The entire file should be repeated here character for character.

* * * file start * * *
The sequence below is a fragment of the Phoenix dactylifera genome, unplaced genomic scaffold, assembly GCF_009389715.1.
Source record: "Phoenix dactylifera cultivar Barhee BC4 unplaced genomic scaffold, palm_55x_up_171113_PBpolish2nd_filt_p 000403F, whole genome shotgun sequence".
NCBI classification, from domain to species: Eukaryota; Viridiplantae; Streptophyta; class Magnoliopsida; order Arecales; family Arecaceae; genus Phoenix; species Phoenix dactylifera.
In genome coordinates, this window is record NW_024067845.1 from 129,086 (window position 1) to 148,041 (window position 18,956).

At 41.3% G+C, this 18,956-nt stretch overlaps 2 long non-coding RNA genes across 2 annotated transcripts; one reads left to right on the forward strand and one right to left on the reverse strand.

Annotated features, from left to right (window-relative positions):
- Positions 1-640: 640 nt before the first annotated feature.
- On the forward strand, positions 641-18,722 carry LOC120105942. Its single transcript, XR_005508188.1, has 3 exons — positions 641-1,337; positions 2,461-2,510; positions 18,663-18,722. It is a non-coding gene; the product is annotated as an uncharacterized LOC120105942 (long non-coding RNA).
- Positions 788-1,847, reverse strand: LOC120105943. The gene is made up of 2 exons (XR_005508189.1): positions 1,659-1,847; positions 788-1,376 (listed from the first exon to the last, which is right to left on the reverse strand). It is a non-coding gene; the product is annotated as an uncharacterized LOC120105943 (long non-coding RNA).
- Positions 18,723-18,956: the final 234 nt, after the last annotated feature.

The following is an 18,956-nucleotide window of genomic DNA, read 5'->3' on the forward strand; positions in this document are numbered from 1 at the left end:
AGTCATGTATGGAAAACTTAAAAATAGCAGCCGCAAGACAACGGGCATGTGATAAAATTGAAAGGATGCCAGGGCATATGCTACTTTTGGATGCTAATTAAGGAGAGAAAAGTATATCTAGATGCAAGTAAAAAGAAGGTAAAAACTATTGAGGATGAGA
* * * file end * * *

The sequence below is a fragment of the Phoenix dactylifera genome, unplaced genomic scaffold, assembly GCF_009389715.1.
Source record: "Phoenix dactylifera cultivar Barhee BC4 unplaced genomic scaffold, palm_55x_up_171113_PBpolish2nd_filt_p 000403F, whole genome shotgun sequence".
NCBI classification, from domain to species: Eukaryota; Viridiplantae; Streptophyta; class Magnoliopsida; order Arecales; family Arecaceae; genus Phoenix; species Phoenix dactylifera.
In genome coordinates, this window is record NW_024067845.1 from 129,086 (window position 1) to 148,041 (window position 18,956).

At 41.3% G+C, this 18,956-nt stretch overlaps 2 long non-coding RNA genes across 2 annotated transcripts; one reads left to right on the forward strand and one right to left on the reverse strand.

Annotated features, from left to right (window-relative positions):
- Positions 1-640: 640 nt before the first annotated feature.
- On the forward strand, positions 641-18,722 carry LOC120105942. Its single transcript, XR_005508188.1, has 3 exons — positions 641-1,337; positions 2,461-2,510; positions 18,663-18,722. It is a non-coding gene; the product is annotated as an uncharacterized LOC120105942 (long non-coding RNA).
- Positions 788-1,847, reverse strand: LOC120105943. The gene is made up of 2 exons (XR_005508189.1): positions 1,659-1,847; positions 788-1,376 (listed from the first exon to the last, which is right to left on the reverse strand). It is a non-coding gene; the product is annotated as an uncharacterized LOC120105943 (long non-coding RNA).
- Positions 18,723-18,956: the final 234 nt, after the last annotated feature.

The following is an 18,956-nucleotide window of genomic DNA, read 5'->3' on the forward strand; positions in this document are numbered from 1 at the left end:
AGTCATGTATGGAAAACTTAAAAATAGCAGCCGCAAGACAACGGGCATGTGATAAAATTGAAAGGATGCCAGGGCATATGCTACTTTTGGATGCTAATTAAGGAGAGAAAAGTATATCTAGATGCAAGTAAAAAGAAGGTAAAAACTATTGAGGATGAGA